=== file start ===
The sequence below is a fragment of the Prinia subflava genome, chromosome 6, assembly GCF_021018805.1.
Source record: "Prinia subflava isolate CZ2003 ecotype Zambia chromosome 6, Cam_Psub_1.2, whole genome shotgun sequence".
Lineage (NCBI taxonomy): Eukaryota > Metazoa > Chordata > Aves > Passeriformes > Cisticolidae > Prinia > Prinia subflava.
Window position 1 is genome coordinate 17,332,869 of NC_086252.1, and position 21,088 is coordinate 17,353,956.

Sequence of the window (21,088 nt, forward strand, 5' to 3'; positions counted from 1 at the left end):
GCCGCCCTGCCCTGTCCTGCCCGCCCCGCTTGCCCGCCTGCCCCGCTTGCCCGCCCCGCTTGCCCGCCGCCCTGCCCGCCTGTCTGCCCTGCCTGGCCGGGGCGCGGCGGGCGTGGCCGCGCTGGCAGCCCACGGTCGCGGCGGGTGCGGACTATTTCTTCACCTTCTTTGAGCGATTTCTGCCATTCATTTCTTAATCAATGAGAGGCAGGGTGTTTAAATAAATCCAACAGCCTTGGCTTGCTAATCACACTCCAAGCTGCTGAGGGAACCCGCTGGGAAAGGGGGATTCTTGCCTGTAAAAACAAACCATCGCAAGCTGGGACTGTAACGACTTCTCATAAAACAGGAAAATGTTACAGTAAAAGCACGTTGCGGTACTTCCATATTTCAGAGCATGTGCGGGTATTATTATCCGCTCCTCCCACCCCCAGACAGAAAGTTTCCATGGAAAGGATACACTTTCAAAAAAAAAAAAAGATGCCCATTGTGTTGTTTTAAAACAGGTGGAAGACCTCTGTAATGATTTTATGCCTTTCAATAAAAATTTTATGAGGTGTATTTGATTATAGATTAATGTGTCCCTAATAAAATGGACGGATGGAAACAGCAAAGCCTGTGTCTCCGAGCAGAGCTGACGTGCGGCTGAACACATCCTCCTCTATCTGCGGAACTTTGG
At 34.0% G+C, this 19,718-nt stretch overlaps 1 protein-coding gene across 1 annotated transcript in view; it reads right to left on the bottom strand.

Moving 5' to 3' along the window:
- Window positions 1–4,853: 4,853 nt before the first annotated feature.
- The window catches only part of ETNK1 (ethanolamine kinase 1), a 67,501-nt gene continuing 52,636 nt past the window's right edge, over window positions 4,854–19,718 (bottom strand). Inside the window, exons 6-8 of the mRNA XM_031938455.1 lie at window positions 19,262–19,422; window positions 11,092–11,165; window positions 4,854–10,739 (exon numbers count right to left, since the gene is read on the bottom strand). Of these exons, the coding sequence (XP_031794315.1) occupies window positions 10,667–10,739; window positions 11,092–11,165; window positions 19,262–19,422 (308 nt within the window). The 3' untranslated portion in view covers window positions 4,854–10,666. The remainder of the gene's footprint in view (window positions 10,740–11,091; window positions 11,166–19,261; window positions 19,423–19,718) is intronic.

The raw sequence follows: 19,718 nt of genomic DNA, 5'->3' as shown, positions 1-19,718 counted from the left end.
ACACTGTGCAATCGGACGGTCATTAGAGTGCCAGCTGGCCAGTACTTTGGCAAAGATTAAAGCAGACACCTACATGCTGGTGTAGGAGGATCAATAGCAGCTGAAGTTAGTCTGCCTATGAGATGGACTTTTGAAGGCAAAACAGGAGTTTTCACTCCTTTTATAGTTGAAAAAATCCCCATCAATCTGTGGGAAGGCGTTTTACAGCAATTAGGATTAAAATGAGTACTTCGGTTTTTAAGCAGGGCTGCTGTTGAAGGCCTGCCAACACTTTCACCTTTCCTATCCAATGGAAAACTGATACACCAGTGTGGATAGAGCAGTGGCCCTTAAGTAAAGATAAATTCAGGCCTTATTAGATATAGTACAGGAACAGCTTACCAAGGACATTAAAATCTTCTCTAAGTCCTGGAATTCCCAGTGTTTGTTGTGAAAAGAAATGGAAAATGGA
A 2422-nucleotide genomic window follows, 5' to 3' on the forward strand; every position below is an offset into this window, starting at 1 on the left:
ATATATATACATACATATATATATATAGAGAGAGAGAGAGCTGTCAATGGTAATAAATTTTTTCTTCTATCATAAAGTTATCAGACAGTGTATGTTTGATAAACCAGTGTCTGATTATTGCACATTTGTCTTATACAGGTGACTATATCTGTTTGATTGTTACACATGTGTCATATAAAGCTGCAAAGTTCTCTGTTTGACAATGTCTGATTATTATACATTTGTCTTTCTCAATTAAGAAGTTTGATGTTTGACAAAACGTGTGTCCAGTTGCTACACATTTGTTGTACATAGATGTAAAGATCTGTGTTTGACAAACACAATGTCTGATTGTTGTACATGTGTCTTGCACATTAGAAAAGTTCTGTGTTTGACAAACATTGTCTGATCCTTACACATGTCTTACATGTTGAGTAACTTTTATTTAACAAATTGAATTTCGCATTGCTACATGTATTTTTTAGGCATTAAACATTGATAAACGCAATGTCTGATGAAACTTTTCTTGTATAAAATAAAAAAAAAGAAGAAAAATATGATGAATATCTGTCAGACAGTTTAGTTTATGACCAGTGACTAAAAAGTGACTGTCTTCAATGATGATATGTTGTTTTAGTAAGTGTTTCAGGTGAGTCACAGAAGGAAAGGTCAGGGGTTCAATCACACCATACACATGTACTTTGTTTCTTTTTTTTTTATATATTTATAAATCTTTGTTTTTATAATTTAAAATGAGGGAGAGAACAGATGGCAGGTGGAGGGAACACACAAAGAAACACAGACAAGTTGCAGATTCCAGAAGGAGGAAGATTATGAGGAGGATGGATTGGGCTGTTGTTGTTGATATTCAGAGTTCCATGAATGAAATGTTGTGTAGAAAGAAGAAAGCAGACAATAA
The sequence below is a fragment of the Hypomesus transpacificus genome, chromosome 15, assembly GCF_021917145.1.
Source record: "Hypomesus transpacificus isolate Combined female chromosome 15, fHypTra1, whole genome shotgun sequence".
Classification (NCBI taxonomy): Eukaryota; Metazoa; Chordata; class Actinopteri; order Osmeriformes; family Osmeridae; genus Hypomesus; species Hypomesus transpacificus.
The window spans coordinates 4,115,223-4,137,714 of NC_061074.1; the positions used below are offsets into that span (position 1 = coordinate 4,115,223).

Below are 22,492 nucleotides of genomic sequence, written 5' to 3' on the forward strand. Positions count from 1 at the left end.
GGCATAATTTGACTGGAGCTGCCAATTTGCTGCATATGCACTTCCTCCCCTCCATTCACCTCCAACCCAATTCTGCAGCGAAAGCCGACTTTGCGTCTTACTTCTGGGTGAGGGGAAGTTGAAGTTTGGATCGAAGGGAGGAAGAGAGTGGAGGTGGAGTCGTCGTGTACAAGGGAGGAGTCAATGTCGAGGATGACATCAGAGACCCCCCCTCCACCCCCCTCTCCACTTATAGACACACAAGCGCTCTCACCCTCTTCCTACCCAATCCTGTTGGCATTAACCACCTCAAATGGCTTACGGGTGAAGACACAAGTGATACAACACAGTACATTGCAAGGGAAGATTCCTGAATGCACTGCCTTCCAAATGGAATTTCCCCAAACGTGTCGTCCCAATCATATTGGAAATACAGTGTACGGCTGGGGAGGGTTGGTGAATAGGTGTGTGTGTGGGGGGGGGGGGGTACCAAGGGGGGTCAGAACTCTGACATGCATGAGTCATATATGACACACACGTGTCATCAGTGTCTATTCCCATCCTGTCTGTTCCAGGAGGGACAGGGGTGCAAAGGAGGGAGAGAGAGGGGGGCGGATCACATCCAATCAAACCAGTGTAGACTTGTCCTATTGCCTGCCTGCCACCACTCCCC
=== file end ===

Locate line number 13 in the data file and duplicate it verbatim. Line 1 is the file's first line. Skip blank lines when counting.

A 2422-nucleotide genomic window follows, 5' to 3' on the forward strand; every position below is an offset into this window, starting at 1 on the left: